So how did the TCA reverse the decline? It did so by working with, instead of against, local communities.

“The landowners and communities of the Torricelli Mountain Range are the custodians of the Tenkile,” Thomas said, adding he sought their approval before moving forward with any TCA project. “The more people we are able to educate, train, and employ, the greater the results for the Tenkile, the environment, the culture and conservation.”

The TCA has already trained a hundred rangers, who conduct biodiversity research and camera trapping.

Using GPS units, TCA staff have mapped the surrounding area and worked with villagers to analyze land use, and determine what areas to farm and which to keep untouched for wildlife. But the new rangers don’t police these areas for poachers, because there’s no need. Thanks to the TCA’s awareness-raising, the local communities haven’t hunted tenkiles in more than a decade. In response, sightings have occurred around the villages of Tolgete and Mupun, where the communities had not believed tenkiles existed, and Yomoum, where there had been no sightings in 20 years.

The TCA also has a strong focus on equality. Thomas’s wife, Jean, is the TCA’s chief operating officer, and the couple have run the organization together for the past 17 years. They ensure that men and women in local communities have an equal voice in designing and implementing projects and that an equal number of men and women are representing their interests in meetings, allowing diverse perspectives on every issue. Their other guiding principle is collaboration.

“We believe that there is no competition in conservation,” Thomas said. “And that conservationists working together, sharing ideas and encouraging one another is a model to moving forward and being successful.”

This focus on support and cooperation has been central to the TCA’s success in engaging with the local communities of the Torricelli mountain range.

TCA rangers posing with Jim Thomas. Image courtesy of the Tenkile Conservation Alliance.

To improve food security, the TCA has provided villages with rice-milling machines and relevant training courses. In 2015, the 50 villages within the project area produced only a tonne of rice annually. As of 2019, that figure has increased by a factor of 20; 100 additional villages are now growing rice and millet; and overall health in the region has improved. Communities have also received livestock including rabbits, chicken and fish, as a source of protein that isn’t reliant on hunting.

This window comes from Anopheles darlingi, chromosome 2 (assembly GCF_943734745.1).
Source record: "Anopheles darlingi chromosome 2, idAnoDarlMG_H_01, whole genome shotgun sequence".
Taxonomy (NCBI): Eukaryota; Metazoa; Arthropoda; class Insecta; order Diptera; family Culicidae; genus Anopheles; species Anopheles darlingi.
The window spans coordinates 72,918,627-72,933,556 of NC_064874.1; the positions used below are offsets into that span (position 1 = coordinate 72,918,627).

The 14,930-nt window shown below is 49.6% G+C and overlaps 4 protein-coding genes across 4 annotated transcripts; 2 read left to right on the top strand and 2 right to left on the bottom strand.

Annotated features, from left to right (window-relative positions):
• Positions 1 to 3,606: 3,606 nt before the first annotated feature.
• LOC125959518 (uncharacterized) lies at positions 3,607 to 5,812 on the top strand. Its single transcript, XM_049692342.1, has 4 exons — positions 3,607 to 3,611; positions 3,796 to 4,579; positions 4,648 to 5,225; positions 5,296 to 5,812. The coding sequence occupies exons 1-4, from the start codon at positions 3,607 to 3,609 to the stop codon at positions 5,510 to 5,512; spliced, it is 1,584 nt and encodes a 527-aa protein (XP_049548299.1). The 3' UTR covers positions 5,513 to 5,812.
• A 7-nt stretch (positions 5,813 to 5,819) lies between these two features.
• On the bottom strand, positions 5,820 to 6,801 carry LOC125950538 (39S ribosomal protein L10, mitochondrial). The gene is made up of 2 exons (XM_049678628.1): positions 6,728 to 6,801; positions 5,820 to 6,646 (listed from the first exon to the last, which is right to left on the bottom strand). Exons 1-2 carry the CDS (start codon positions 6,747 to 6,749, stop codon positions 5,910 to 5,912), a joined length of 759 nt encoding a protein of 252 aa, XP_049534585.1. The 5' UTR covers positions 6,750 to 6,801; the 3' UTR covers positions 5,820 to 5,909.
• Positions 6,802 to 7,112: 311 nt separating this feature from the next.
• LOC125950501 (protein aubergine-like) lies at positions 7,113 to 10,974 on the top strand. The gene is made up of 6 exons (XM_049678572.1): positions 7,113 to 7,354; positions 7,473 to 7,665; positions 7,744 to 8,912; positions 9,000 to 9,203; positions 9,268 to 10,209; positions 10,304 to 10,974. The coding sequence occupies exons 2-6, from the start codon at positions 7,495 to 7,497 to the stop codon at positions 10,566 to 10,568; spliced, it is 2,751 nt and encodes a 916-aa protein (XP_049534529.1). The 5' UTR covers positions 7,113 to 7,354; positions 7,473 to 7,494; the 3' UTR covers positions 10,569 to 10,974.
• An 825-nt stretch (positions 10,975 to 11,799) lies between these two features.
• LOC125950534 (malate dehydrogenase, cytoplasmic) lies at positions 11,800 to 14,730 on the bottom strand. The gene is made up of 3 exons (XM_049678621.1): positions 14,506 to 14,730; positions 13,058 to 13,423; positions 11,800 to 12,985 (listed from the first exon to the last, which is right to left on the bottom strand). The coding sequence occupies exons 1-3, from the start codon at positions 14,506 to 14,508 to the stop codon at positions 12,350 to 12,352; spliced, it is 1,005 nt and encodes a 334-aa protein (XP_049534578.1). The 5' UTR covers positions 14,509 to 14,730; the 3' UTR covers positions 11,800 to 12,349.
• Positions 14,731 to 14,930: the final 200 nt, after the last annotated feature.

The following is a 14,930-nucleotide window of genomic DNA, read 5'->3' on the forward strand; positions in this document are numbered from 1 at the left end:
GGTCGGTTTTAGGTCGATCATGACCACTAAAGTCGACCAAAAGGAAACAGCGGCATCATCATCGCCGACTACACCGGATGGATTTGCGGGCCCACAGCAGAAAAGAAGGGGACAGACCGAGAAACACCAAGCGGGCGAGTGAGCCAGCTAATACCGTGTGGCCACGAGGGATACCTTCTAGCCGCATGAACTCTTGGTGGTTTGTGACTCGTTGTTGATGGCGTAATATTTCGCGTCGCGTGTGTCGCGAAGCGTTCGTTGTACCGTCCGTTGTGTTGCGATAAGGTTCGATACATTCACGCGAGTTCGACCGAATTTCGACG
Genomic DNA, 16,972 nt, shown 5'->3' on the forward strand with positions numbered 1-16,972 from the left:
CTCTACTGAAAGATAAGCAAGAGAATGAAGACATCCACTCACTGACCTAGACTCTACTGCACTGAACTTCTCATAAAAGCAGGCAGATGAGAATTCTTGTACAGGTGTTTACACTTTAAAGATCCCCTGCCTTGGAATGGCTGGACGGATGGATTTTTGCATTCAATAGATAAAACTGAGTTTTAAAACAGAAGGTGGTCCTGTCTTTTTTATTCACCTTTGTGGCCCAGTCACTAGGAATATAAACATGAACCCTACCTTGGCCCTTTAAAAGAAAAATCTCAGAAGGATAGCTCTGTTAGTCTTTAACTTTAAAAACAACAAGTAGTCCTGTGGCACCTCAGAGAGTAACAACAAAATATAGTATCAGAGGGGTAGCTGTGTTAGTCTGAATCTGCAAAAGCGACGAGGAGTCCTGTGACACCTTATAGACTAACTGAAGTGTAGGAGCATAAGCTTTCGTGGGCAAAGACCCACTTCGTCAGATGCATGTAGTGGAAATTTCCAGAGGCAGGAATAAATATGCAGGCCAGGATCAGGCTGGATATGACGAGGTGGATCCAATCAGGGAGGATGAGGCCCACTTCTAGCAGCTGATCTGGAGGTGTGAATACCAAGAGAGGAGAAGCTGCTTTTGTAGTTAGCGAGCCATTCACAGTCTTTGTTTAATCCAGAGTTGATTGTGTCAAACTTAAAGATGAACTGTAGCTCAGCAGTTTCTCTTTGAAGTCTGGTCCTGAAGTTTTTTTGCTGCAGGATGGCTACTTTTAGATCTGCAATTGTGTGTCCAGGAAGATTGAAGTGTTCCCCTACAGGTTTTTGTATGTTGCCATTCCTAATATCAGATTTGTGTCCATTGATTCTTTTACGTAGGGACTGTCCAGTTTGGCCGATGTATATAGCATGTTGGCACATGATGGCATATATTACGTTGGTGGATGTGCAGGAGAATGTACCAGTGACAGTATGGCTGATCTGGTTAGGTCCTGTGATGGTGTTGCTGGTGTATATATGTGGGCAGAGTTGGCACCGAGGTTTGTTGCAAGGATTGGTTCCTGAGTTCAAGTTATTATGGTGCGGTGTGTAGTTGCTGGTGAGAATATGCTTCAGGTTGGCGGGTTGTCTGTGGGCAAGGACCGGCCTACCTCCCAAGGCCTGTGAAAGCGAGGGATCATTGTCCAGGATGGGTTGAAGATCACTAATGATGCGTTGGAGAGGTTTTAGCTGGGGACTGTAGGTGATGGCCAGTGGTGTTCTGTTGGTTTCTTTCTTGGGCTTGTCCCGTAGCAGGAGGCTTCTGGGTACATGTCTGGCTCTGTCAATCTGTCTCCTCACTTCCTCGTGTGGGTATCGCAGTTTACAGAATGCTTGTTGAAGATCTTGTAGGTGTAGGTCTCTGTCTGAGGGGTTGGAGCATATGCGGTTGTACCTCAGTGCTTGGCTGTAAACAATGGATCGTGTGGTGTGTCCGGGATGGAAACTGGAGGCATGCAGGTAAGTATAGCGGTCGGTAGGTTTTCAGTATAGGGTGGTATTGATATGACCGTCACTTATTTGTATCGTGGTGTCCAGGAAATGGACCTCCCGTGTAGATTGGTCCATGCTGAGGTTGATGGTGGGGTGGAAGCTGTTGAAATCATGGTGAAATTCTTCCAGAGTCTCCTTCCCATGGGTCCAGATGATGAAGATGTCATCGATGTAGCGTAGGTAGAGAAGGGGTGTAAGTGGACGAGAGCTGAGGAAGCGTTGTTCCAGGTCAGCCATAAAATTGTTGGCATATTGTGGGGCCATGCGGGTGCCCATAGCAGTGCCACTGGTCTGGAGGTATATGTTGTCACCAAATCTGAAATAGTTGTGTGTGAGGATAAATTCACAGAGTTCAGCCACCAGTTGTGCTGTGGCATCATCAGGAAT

The recovery of the tenkile is not only a professional success but a deeply personal one for Thomas. “I have only ever seen four Tenkile myself,” he said. “And when I did I literally cried and felt privileged to meet those individuals.”

He’s not the only person deeply moved. Local hunters wept when shown the TCA’s camera-trap pictures of the kangaroo for the first time. “I now know my Tenkile will be seen by future generations after I leave,” Caspar Wakien, a community member, told the TCA. Caspar was 96 years old and died peacefully in his sleep a few weeks later.

The Tenkile Conservation Alliance and local stakeholders. Image courtesy of the Tenkile Conservation Alliance.

As with so many conservation success stories, there is a proviso. Tenkile numbers are on the rise, but timber and oil palm plantations continue to spread. There are also the dangers brought on by climate change, with extreme weather patterns ravaging the tenkile’s remaining habitat. As always, there is a need for stronger government regulations to prevent deforestation, and a role for the global community to play in taking stronger steps to fight climate change.

But the TCA shows how one small yet determined organization, working closely with a committed local community, can make a huge difference. A difference that, for the tenkile, means everything.

Against all odds, this little kangaroo is waddling into the future.